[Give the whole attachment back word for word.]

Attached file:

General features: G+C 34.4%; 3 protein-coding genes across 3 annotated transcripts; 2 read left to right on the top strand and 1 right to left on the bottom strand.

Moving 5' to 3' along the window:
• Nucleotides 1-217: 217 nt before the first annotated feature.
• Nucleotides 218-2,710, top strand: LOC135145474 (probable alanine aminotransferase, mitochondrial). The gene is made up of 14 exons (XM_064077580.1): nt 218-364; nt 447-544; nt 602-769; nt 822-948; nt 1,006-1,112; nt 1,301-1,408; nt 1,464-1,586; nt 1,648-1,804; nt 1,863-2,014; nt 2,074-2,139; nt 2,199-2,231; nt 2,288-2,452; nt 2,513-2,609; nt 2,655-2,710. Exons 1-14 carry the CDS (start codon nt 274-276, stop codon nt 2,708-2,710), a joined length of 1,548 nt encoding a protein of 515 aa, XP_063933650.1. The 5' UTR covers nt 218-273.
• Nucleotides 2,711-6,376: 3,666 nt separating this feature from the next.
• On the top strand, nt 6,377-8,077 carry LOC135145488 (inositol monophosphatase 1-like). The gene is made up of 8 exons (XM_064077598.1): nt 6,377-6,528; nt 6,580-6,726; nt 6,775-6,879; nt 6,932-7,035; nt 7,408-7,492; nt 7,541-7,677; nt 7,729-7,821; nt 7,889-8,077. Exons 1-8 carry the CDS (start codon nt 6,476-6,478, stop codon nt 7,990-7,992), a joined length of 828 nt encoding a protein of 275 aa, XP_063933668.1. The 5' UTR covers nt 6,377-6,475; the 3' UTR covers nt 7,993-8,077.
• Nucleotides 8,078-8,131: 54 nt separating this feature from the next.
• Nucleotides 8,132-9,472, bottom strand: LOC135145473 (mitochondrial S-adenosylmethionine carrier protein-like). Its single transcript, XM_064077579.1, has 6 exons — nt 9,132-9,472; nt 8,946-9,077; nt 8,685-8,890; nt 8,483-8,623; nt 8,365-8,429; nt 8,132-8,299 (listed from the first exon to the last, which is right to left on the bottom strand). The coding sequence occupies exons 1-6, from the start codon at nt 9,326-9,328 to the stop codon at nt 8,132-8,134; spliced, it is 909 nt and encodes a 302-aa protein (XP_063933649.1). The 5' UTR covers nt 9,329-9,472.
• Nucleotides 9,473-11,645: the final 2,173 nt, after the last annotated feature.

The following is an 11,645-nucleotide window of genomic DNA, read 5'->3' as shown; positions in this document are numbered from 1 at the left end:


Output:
General features: G+C 34.4%; 3 protein-coding genes across 3 annotated transcripts; 2 read left to right on the top strand and 1 right to left on the bottom strand.

Moving 5' to 3' along the window:
• Nucleotides 1-217: 217 nt before the first annotated feature.
• Nucleotides 218-2,710, top strand: LOC135145474 (probable alanine aminotransferase, mitochondrial). The gene is made up of 14 exons (XM_064077580.1): nt 218-364; nt 447-544; nt 602-769; nt 822-948; nt 1,006-1,112; nt 1,301-1,408; nt 1,464-1,586; nt 1,648-1,804; nt 1,863-2,014; nt 2,074-2,139; nt 2,199-2,231; nt 2,288-2,452; nt 2,513-2,609; nt 2,655-2,710. Exons 1-14 carry the CDS (start codon nt 274-276, stop codon nt 2,708-2,710), a joined length of 1,548 nt encoding a protein of 515 aa, XP_063933650.1. The 5' UTR covers nt 218-273.
• Nucleotides 2,711-6,376: 3,666 nt separating this feature from the next.
• On the top strand, nt 6,377-8,077 carry LOC135145488 (inositol monophosphatase 1-like). The gene is made up of 8 exons (XM_064077598.1): nt 6,377-6,528; nt 6,580-6,726; nt 6,775-6,879; nt 6,932-7,035; nt 7,408-7,492; nt 7,541-7,677; nt 7,729-7,821; nt 7,889-8,077. Exons 1-8 carry the CDS (start codon nt 6,476-6,478, stop codon nt 7,990-7,992), a joined length of 828 nt encoding a protein of 275 aa, XP_063933668.1. The 5' UTR covers nt 6,377-6,475; the 3' UTR covers nt 7,993-8,077.
• Nucleotides 8,078-8,131: 54 nt separating this feature from the next.
• Nucleotides 8,132-9,472, bottom strand: LOC135145473 (mitochondrial S-adenosylmethionine carrier protein-like). Its single transcript, XM_064077579.1, has 6 exons — nt 9,132-9,472; nt 8,946-9,077; nt 8,685-8,890; nt 8,483-8,623; nt 8,365-8,429; nt 8,132-8,299 (listed from the first exon to the last, which is right to left on the bottom strand). The coding sequence occupies exons 1-6, from the start codon at nt 9,326-9,328 to the stop codon at nt 8,132-8,134; spliced, it is 909 nt and encodes a 302-aa protein (XP_063933649.1). The 5' UTR covers nt 9,329-9,472.
• Nucleotides 9,473-11,645: the final 2,173 nt, after the last annotated feature.

The following is an 11,645-nucleotide window of genomic DNA, read 5'->3' as shown; positions in this document are numbered from 1 at the left end: